For this reason a nurse must be able to use effective verbal and non verbal communication skills, there are many different ways of expressing ourselves, Argyle (1972) suggested there were nine nonverbal behaviors that we use to communicate, some of these include such things as gestures, appearance, proximity and facial expressions. Miss A had felt some what confused as to what a Doppler test was and thought it may have been a painful procedure which was the reason for non compliance.cobd bdr sebdbdw orbd bdk inbd fobd bd.

Miss A felt much happier after this discussion and happy for the nurse to continue with her treatment. It is also important for a nurse work within an empathetic attitude and develops a therapeutic relationship with her patient to ensure the patient feels at ease with the nurse as trust is an important aspect of care.

During the implementation of a wound dressing, it is essential for a nurse to bear in mind the recommended ideal environment for healing to take place. The literature that I referred to about this ideal environment all list similar properties: The notion of a 'moist' healing environment is a fairly new concept, and is often not readily accepted by some health professionals. However, all of the literature that I consulted mentioned a moist environment as extremely conducive to healing. (Miller, 1996) states that George Winter introduced the notion of moist healing, after performing trials on pigs: Superficial wounds dressed with polythene healed twice as quickly as those exposed to air only. Miller goes on to mention that clinicians were critical of moist healing, stating that it led to a greater risk of acquiring infection. However, Hutchinson and Lawrence (1991) discredited this argument.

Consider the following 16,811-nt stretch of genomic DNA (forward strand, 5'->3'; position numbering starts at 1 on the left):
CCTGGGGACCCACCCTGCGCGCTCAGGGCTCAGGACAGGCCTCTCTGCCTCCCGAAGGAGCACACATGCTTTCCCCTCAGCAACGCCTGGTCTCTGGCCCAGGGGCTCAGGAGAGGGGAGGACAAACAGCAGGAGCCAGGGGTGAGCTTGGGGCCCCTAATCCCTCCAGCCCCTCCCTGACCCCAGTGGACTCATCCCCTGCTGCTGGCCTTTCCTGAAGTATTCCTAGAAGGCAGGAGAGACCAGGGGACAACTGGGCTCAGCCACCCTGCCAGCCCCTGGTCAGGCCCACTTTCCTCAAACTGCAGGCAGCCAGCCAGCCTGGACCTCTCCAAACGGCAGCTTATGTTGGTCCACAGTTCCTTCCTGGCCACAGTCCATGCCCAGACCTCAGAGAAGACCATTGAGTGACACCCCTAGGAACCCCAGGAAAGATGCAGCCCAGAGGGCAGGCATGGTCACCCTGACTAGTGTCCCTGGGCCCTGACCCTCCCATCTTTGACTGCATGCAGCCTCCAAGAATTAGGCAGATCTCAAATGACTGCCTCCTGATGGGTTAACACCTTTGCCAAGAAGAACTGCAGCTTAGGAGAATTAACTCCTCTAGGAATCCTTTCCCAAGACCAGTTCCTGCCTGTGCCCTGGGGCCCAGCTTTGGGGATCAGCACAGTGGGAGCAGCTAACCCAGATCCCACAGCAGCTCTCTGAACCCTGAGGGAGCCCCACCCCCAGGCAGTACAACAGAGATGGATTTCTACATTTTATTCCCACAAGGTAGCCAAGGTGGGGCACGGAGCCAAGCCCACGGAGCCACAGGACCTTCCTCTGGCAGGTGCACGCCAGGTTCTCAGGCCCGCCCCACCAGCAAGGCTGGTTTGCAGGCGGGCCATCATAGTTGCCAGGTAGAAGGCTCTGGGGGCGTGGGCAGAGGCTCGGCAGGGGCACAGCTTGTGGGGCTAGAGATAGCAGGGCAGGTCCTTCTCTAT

The size of the wound was monitored on each dressing change, in order to record the progress or deterioration of it, especially as there were other health care professionals tending to the wound on different occasions; this ensures continuity of care. Miss As care plan was also always kept up to date for this reason; including any change with her sister as carer's needs must also be considered and documented in accordance with the Trusts strategy for carers. (Strategy for Carers, 1999).